If I returned to that job now, there are things I would do differently to take care of myself.

Here they are:

1. I would look after my hands.
I suffer from eczema anyway and now I never clean tack or bath the horses unless I have rubber gloves on. The chemicals are murder on skin conditions and even if you have tough skin, gloves will stop it from drying out and protect you from blisters.

2. I would learn how to take care of waterproof clothing
Waterproof jackets and trousers are valuable pieces of kit but they need a bit of caring for. You can't wash them in normal detergent. They need to be done with tech-wash or something similar and then reproofed every three or so washes. Tech-wash and re-proofer are just liquids you add to your washing machine in the same slot where the Daz normally goes and cost a few quid from outdoor shops. If you care for your stuff it will last. Equally, invest in good footwear and follow the care instructions to keep that watertight too. Working with horses is tough anyway - ten times more so if you're soaking wet and freezing cold.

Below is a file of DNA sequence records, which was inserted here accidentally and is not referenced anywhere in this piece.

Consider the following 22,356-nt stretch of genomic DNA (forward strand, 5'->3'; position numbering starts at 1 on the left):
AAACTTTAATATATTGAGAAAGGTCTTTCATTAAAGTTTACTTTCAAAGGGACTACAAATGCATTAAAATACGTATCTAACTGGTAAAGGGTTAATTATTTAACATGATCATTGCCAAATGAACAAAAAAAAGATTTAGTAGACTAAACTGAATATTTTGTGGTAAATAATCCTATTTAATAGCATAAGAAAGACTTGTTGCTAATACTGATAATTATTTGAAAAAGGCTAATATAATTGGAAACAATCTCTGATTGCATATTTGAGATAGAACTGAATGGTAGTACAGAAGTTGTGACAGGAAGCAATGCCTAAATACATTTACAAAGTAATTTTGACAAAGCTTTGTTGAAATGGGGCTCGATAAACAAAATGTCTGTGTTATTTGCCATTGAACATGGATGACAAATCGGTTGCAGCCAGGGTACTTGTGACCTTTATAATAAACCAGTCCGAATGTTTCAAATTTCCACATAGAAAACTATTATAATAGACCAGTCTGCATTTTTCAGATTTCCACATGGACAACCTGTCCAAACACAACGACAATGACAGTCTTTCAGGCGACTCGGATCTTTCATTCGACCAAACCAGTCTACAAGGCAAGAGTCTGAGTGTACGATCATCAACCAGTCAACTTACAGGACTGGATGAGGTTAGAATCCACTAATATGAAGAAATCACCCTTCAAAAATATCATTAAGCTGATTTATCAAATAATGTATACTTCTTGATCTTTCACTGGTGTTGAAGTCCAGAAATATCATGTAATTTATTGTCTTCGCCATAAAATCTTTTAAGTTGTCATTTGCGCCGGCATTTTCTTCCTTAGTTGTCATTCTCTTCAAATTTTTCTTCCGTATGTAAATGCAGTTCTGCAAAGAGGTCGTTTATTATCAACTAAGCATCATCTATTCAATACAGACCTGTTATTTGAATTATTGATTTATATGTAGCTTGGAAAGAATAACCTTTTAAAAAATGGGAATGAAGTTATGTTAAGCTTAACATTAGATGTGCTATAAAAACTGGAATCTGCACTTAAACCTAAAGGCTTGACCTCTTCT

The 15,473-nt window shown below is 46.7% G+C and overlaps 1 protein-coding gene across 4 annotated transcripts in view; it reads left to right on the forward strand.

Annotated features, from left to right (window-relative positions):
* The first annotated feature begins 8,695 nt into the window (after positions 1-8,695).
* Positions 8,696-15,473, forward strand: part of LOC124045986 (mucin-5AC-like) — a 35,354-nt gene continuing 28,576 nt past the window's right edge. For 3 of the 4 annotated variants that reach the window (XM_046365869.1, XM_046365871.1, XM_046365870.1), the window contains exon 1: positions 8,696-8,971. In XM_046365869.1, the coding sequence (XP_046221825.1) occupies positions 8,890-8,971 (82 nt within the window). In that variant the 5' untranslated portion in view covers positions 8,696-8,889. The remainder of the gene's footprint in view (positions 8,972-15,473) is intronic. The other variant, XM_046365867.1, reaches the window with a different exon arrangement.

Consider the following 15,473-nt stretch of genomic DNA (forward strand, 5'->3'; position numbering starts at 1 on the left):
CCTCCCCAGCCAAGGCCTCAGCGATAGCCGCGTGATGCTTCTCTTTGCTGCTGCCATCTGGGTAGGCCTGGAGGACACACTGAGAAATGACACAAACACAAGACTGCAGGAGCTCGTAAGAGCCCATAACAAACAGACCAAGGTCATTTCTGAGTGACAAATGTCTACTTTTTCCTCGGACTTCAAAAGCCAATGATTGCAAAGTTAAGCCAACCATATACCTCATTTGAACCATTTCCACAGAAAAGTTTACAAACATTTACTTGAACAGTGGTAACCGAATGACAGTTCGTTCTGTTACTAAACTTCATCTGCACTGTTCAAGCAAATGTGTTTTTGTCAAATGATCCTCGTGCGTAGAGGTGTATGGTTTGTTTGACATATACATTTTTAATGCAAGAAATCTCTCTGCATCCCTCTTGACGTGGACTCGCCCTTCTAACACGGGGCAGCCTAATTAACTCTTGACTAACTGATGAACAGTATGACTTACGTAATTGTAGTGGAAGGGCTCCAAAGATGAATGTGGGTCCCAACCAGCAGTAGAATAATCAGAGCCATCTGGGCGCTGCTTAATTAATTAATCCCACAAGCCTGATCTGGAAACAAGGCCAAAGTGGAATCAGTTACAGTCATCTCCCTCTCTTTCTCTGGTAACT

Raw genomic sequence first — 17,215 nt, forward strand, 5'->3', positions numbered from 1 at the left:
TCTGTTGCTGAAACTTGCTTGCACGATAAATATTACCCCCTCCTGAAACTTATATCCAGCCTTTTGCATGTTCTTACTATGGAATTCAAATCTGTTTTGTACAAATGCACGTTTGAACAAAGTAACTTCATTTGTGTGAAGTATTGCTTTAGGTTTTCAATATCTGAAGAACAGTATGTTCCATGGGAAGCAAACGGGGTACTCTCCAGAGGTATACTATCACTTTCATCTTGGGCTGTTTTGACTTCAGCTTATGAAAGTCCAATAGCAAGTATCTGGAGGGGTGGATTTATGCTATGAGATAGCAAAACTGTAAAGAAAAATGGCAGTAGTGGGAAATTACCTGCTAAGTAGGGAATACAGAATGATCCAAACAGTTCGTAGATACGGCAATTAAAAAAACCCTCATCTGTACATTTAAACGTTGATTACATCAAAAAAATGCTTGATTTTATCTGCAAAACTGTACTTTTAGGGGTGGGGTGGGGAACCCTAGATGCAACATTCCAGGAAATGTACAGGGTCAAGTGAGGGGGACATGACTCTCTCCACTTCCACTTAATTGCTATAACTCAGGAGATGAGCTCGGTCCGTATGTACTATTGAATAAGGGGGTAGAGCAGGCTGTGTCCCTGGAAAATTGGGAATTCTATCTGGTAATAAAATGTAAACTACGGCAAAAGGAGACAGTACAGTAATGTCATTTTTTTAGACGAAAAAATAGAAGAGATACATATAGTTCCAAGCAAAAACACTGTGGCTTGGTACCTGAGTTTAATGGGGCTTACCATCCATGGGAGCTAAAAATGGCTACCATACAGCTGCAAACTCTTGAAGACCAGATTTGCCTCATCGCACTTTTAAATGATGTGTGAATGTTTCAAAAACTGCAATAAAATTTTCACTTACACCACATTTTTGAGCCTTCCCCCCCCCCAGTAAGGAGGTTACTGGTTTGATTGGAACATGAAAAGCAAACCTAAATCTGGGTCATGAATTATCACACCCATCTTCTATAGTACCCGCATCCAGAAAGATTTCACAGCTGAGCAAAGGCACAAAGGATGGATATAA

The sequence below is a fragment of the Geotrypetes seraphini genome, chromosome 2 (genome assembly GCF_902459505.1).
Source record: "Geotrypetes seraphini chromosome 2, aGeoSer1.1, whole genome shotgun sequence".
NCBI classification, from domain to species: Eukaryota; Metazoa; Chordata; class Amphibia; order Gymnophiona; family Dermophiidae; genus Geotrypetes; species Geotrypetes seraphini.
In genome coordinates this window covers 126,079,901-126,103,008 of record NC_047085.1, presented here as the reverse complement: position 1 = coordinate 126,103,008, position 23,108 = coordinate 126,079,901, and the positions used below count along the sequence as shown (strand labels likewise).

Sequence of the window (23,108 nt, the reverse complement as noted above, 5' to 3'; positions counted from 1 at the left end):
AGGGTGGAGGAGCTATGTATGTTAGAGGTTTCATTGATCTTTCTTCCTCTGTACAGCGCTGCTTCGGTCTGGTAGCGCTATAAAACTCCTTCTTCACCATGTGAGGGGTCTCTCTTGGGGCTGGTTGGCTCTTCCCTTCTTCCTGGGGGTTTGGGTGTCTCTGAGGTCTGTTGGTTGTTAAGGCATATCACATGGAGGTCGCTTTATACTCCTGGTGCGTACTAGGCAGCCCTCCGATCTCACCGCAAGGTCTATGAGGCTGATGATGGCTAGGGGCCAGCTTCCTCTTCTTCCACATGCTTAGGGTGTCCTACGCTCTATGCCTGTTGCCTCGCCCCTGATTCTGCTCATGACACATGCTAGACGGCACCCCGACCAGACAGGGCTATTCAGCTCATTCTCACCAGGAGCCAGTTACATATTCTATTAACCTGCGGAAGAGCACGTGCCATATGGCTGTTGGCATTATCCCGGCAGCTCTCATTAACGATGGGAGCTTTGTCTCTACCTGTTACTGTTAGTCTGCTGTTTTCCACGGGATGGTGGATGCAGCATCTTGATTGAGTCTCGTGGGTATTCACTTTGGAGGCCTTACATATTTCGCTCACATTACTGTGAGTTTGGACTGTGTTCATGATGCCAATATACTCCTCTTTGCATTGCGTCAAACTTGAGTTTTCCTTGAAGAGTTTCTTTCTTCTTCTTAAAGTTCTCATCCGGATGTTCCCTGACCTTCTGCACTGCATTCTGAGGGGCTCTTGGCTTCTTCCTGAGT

Why am I not wearing hat and gloves? Why??

3. I would have a good osteopath on speed dial.
You will say you can't afford it until the day you can't get out of bed. A bad back needs to be attended to and a good osteopath will keep you going. It's also beneficial to your riding as it will help you stay more balanced.

4. I would go to yoga once a week.
I do now, Iyengar yoga at the local sportshall, and that £4.50 is the best money I spend all week. Yoga, or pilates, will keep you supple and strong and reduce the cost of number 3. (see above)

5. I would learn how to cook. The better your diet the easier you will be able to absorb hard physical work without becoming exhausted. I can personally vouch that this bread takes ten minutes to make, an hour to prove and 25 mins to cook. Click here for the recipe. It will make good heavy sandwiches that will fill you up and keep you warm. If possible, have a hot meal for lunch and avoid chocolate and crisps. They have little nutritional value and won't satisfy real hunger. Proper food will stop you from crashing and burning. Think spag bol, curry and thick soups.

6. I would not leave the house without an extra jumper, extra gloves, spare socks and a woolly hat. Even in August. Seriously, the weather in this country can be murder. Have the gear to face a snow storm and arctic winds at all times.